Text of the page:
Starring: Margaret Qualley, Zazie Beetz, Kristen Stewart, Anthony Mackie, Jack O'Connell
Director: Benedict Andrews
Writer(s): Anna Waterhouse, Joe Shrapnel
Listings: London | Rest of UK and Ireland
In 1968, actress Jean Seberg leaves her beloved Paris and husband Romain Gary to travel to Los Angeles for an audition for Paint Your Wagon. She becomes romantically entangled with Hakim Jamal, an associate of Malcolm X, which brings her to the attention of the FBI. They intend to exploit Seberg's connections to the Black Panthers to gain valuable intelligence on the movement. FBI agent Jack Solomon is asked to closely monitor Seberg and apply the necessary pressure to bend her to the agency's will.
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LondonNet Film Review
Starting in the late 1960s, the FBI's counterintelligence programme under President Nixon and FBI director J Edgar Hoover targeted Iowa-born actress Jean Seberg for her involvement with the Black Panthers. Documents show that the FBI planted false rumours in newspaper gossip columns to suggest that Seberg's pregnancy was the result of infidelity with a black lover. A distraught Seberg subsequently took an overdose of sleeping pills. She survived the suicide attempt but her daughter, delivered prematurely, died two days after birth...
The FBI's persecution of Seberg, who became an icon of the French New Wave when she starred in Jean-Luc Godard's 1960 picture Breathless, should be rich pickings for filmmakers. Sadly, director Benedict Andrews fails to hit the mother lode in his opaque drama, which speculates about Seberg's emotional turmoil in the most simplistic terms. Kristen Stewart is luminous in her portrayal of Seberg but she's repeatedly short-changed by screenwriters Joe Shrapnel and Anna Waterhouse, who distil each cruel turn of events in expository dialogue like when her lover summarises: "There's a war against black people in America. You just got caught in the crossfire."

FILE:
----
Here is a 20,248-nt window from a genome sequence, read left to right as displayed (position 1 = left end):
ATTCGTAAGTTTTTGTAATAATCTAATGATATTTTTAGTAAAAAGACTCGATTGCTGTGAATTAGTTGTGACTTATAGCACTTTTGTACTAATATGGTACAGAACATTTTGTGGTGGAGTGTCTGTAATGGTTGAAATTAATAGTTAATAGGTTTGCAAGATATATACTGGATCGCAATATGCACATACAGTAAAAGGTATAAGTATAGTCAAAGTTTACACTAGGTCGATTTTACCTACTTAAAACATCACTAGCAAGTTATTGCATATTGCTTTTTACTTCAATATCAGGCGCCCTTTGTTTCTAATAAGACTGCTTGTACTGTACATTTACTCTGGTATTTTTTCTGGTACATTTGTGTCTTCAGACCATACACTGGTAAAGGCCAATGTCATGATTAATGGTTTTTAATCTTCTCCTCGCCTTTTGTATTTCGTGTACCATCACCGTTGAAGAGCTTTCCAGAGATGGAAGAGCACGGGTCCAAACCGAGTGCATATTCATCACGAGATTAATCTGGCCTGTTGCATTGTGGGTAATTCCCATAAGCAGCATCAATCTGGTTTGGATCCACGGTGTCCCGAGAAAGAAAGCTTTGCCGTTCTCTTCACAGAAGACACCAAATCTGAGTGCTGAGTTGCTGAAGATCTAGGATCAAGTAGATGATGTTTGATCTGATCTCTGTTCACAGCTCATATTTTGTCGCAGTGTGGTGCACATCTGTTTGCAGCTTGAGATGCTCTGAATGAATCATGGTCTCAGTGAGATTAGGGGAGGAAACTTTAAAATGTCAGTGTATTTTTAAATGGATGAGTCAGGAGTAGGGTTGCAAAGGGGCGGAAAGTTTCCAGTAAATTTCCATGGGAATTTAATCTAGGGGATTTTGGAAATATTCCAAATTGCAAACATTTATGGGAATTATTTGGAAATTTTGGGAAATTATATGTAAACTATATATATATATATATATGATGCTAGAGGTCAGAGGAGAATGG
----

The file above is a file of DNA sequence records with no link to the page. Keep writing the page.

In May 1968, Jean Seberg (Stewart) leaves Paris, her screenwriter husband Romain Gary (Yvan Attal) and young son Diego (Gabriel Sky) to travel to Los Angeles to audition for the role of Elizabeth in Paint Your Wagon. She's indifferent to the role - "It's a western musical. It's irrelevant. I want to make a difference!" - but hard-nosed agent Walt Breckman (Stephen Root) knows it's a savvy move for Jean's career. Their flight is interrupted by outspoken black civil right activist Hakim Jamal (Anthony Mackie), who argues that Malcolm X's widow should be given a seat in first class. His impassioned rhetoric impresses Jean, who raises a fist in solidarity with the Black Panthers on the airport runway as photographers swarm. Soon after, Jean becomes romantically entangled with Hakim, who has a wife (Zazie Beetz), which brings her to the attention of the FBI. Los Angeles division chief Frank Ellroy (Colm Meaney) intends to exploit Seberg's sympathy for Hakim to gain valuable intelligence on the Black Panthers. FBI agent Jack Solomon (Jack O'Connell) and partner Carl Kowalski (Vince Vaughn) are tasked with closely monitoring Seberg. Their interference has a profound effect on the actress' mental well-being and she slides inexorably towards self-destruction.
Seberg feels like a missed opportunity considering the calibre of talent in front of the camera. Stewart lays herself physically bare more convincingly that she is able to expose her character's psychological fragility, while O'Connell's conflicted FBI agent embodies the frustration we feel about words left unsaid. The disjointed narrative is counterbalanced by eye-catching period details.
- Sam Cannon
To Thursday 13th February
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To Thursday 20th February
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